What is a cystoscopy?
A cystoscopy is a procedure that your doctor performs when he or she needs to examine the linings of your bladder and urethra (the tube that carries urine out of your body). During the procedure, a thin tube with a lens attached (cystoscope) is inserted into your urethra and slowly advanced into your bladder. A cystoscopy will help urologists identify, and in some cases treat, urinary tract problems.
A urologist will be able to examine the following during a cystoscopy:
- Bladder or kidney stones
- Tissue, polyps, tumors, urethra cancer, or bladder cancer.
- A narrowing of the urethra, which can signal scar tissue in the urethra or prostate cancer in men.
Why is there blood in my urine? What does it mean if I pee too much?
Your doctor might recommend having a cystoscopy if you experience those or any of these conditions:
- Urinary tract infections that occur frequently
- Frequent urination (overactive bladder)
- Urination that is accidental or doesn’t empty the bladder fully
- Pain or burning before, during, or after urination
- Trouble starting to pee or stopping
- Abnormal cells found in a urine sample
A urologist can also treat problems during a cystoscopy. Among the things he or she can do are:
- Remove a bladder stone or a stone in the urethra
- Remove or treat certain types of tumors, polyps, and abnormal tissue
- Take tissue samples for biopsy
- Inject material or medicine to treat urinary leakage
Does the cystoscopy procedure hurt?
It’s natural to fear that a cystoscopy will hurt, but you will be asleep under anesthesia so it’s more like taking a nap.
You may experience some discomfort and feel like you need to pee after the surgery.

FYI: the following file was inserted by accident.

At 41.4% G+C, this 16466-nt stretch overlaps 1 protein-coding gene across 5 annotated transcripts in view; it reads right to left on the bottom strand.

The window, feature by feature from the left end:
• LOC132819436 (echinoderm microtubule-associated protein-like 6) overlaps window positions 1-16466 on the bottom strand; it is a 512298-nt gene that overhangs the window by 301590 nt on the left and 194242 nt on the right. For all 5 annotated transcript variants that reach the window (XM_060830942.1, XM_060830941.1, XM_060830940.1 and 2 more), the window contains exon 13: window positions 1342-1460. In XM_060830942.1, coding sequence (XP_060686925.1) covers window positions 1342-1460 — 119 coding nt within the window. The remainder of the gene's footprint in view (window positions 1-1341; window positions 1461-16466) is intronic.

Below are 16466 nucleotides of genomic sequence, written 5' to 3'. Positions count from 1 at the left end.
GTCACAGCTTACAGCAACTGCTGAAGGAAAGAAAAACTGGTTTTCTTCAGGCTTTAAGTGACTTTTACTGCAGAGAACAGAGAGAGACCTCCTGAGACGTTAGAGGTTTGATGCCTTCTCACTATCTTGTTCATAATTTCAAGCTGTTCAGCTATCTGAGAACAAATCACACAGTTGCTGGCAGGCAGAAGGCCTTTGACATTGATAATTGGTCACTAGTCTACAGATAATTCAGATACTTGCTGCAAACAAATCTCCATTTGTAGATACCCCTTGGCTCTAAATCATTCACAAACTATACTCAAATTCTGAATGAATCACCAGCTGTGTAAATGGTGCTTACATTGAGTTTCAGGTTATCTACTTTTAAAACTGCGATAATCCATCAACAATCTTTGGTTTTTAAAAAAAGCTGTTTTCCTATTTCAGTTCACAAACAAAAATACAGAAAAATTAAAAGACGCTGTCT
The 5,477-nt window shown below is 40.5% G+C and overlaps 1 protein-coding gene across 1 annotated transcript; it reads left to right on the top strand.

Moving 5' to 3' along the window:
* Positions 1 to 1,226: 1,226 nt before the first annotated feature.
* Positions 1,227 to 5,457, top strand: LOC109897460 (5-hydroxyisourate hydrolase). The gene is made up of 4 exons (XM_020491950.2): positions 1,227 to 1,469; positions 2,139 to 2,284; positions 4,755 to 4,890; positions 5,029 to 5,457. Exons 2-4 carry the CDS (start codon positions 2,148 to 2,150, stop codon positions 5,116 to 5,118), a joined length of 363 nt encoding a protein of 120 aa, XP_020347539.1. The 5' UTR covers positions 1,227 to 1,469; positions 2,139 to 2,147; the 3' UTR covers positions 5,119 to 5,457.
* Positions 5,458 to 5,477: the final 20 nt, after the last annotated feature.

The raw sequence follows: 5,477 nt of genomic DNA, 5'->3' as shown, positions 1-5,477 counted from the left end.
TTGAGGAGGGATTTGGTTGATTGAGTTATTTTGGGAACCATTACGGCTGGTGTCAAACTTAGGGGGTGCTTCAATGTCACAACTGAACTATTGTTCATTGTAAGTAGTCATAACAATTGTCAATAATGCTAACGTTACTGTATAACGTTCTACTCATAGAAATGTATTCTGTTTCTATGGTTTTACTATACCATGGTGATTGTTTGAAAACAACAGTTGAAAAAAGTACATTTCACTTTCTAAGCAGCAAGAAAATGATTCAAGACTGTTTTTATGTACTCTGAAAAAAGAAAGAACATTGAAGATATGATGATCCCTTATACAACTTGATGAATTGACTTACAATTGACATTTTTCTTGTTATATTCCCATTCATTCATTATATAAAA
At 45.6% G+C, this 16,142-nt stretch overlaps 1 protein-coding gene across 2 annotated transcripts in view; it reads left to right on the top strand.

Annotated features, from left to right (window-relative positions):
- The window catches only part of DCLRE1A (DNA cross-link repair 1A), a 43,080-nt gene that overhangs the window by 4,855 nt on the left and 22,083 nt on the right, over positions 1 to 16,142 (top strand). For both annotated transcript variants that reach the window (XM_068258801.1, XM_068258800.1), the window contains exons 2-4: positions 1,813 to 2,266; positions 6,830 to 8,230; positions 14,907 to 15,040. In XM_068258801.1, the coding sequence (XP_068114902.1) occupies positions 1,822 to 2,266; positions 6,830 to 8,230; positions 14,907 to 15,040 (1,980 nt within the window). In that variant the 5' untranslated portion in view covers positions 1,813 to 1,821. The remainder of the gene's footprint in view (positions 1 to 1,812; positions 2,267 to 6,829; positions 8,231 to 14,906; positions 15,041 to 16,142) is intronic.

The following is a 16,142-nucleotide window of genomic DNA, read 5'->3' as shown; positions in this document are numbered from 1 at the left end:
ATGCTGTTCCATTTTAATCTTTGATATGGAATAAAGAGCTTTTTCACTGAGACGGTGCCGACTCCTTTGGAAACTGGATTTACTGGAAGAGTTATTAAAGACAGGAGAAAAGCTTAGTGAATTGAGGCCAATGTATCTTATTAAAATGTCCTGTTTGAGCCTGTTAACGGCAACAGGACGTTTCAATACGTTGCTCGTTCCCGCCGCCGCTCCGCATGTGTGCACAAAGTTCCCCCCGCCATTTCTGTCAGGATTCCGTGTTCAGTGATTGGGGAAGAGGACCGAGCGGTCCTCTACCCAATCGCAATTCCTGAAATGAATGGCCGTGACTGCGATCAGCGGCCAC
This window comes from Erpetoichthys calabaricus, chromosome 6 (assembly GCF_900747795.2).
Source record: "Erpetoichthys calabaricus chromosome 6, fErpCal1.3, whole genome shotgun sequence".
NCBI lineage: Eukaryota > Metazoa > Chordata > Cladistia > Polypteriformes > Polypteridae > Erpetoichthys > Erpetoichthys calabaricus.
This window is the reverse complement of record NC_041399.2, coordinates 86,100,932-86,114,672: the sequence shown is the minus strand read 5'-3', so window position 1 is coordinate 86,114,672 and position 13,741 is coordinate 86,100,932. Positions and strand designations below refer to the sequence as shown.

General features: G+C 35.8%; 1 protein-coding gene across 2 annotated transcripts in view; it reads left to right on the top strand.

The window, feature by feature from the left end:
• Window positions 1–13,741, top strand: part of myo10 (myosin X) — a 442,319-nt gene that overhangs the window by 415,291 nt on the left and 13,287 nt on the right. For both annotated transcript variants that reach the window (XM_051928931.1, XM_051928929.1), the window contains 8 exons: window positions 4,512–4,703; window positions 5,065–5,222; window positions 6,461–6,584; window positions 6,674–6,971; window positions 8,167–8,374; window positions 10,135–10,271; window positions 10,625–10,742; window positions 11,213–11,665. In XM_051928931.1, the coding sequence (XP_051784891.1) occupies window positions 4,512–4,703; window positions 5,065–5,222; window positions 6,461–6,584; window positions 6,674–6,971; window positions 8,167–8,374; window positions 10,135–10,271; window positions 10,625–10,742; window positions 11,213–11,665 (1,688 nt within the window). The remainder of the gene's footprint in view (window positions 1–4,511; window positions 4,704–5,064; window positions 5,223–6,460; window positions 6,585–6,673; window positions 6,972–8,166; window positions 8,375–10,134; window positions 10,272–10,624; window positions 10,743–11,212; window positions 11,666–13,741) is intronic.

What comes after a cystoscopy?
The recovery time depends on the type of anesthesia used. Because you will receive a general anesthesia at NTTC, you may go home after waiting a few hours.
You may experience any of the following after a cystoscopy, none of which should last more than 24 hours:
- A mild burning feeling when urinating
- Small amounts of blood in the urine
- Discomfort in the kidneys or bladder while urinating
- An urge to urinate more frequently
Tell a health care provider right away if you are bleeding too much, the pain is severe, or if problems last more than a day.
Are there any risks?
Your medical history will be taken into account when the urologist explains possible complications from a cystoscopy. Although minimal, a cystoscopy does include risks:
- Urinary tract infections (UTI)
- Pain in the abdomen
- Burning or discomfort during urination
- Injury to the urethra or bladder
- Scar tissue that narrows the urethra or swelling of surrounding tissues, which may cause trouble urinating
Call your urologist right away if any of the following occurs after a cystoscopy:
- Inability to urinate and the discomfort of a full bladder
- Bright red urine
- Blood clots in the urine
- Severe discomfort
How much does a cystoscopy cost?
NTTC Surgery Center offers a flat-rate cash price of $2,800 for a cystoscopy. This is ideal for patients who don’t have, or don’t want to use, insurance. The facility fee, surgeon fee, and anesthesia are all included in the price.